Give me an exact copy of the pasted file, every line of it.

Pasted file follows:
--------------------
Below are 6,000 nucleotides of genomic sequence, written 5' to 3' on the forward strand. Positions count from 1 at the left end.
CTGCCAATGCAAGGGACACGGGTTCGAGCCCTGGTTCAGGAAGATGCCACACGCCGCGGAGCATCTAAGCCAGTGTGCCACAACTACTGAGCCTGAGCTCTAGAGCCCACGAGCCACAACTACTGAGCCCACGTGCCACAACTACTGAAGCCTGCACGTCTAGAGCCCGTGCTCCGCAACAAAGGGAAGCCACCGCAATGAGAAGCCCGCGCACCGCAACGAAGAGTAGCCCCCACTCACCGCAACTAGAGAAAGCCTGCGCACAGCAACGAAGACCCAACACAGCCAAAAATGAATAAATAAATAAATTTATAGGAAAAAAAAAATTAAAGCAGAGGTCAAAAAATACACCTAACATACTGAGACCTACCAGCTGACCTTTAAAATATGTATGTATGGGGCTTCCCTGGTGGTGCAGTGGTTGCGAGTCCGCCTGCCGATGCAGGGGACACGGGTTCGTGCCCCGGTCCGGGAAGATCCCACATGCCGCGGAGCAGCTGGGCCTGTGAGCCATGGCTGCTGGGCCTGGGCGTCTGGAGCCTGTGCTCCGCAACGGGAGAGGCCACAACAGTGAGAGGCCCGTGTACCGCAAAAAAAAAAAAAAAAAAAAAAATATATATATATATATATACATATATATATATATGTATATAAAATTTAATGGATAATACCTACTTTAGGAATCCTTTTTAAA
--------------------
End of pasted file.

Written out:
Below are 6,000 nucleotides of genomic sequence, written 5' to 3' on the forward strand. Positions count from 1 at the left end.
CTGCCAATGCAAGGGACACGGGTTCGAGCCCTGGTTCAGGAAGATGCCACACGCCGCGGAGCATCTAAGCCAGTGTGCCACAACTACTGAGCCTGAGCTCTAGAGCCCACGAGCCACAACTACTGAGCCCACGTGCCACAACTACTGAAGCCTGCACGTCTAGAGCCCGTGCTCCGCAACAAAGGGAAGCCACCGCAATGAGAAGCCCGCGCACCGCAACGAAGAGTAGCCCCCACTCACCGCAACTAGAGAAAGCCTGCGCACAGCAACGAAGACCCAACACAGCCAAAAATGAATAAATAAATAAATTTATAGGAAAAAAAAAATTAAAGCAGAGGTCAAAAAATACACCTAACATACTGAGACCTACCAGCTGACCTTTAAAATATGTATGTATGGGGCTTCCCTGGTGGTGCAGTGGTTGCGAGTCCGCCTGCCGATGCAGGGGACACGGGTTCGTGCCCCGGTCCGGGAAGATCCCACATGCCGCGGAGCAGCTGGGCCTGTGAGCCATGGCTGCTGGGCCTGGGCGTCTGGAGCCTGTGCTCCGCAACGGGAGAGGCCACAACAGTGAGAGGCCCGTGTACCGCAAAAAAAAAAAAAAAAAAAAAAATATATATATATATATATACATATATATATATATGTATATAAAATTTAATGGATAATACCTACTTTAGGAATCCTTTTTAAA